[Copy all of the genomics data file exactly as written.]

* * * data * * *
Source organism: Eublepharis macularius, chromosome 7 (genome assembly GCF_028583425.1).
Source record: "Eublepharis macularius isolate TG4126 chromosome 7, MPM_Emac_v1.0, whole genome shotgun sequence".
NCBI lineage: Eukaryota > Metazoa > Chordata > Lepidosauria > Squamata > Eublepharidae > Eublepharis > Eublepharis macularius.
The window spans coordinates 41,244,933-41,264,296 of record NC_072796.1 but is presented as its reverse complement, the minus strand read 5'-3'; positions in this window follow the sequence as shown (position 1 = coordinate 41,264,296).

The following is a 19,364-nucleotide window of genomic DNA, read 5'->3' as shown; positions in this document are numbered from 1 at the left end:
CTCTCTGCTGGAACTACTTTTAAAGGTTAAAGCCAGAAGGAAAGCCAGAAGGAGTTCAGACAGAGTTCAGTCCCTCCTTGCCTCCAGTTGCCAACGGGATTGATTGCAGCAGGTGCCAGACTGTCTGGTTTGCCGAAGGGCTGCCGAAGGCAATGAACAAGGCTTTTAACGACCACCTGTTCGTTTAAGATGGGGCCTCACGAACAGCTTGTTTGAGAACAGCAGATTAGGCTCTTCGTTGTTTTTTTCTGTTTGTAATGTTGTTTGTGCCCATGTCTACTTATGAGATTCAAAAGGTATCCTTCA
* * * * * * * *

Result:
Source organism: Eublepharis macularius, chromosome 7 (genome assembly GCF_028583425.1).
Source record: "Eublepharis macularius isolate TG4126 chromosome 7, MPM_Emac_v1.0, whole genome shotgun sequence".
NCBI lineage: Eukaryota > Metazoa > Chordata > Lepidosauria > Squamata > Eublepharidae > Eublepharis > Eublepharis macularius.
The window spans coordinates 41,244,933-41,264,296 of record NC_072796.1 but is presented as its reverse complement, the minus strand read 5'-3'; positions in this window follow the sequence as shown (position 1 = coordinate 41,264,296).

The following is a 19,364-nucleotide window of genomic DNA, read 5'->3' as shown; positions in this document are numbered from 1 at the left end:
CTCTCTGCTGGAACTACTTTTAAAGGTTAAAGCCAGAAGGAAAGCCAGAAGGAGTTCAGACAGAGTTCAGTCCCTCCTTGCCTCCAGTTGCCAACGGGATTGATTGCAGCAGGTGCCAGACTGTCTGGTTTGCCGAAGGGCTGCCGAAGGCAATGAACAAGGCTTTTAACGACCACCTGTTCGTTTAAGATGGGGCCTCACGAACAGCTTGTTTGAGAACAGCAGATTAGGCTCTTCGTTGTTTTTTTCTGTTTGTAATGTTGTTTGTGCCCATGTCTACTTATGAGATTCAAAAGGTATCCTTCA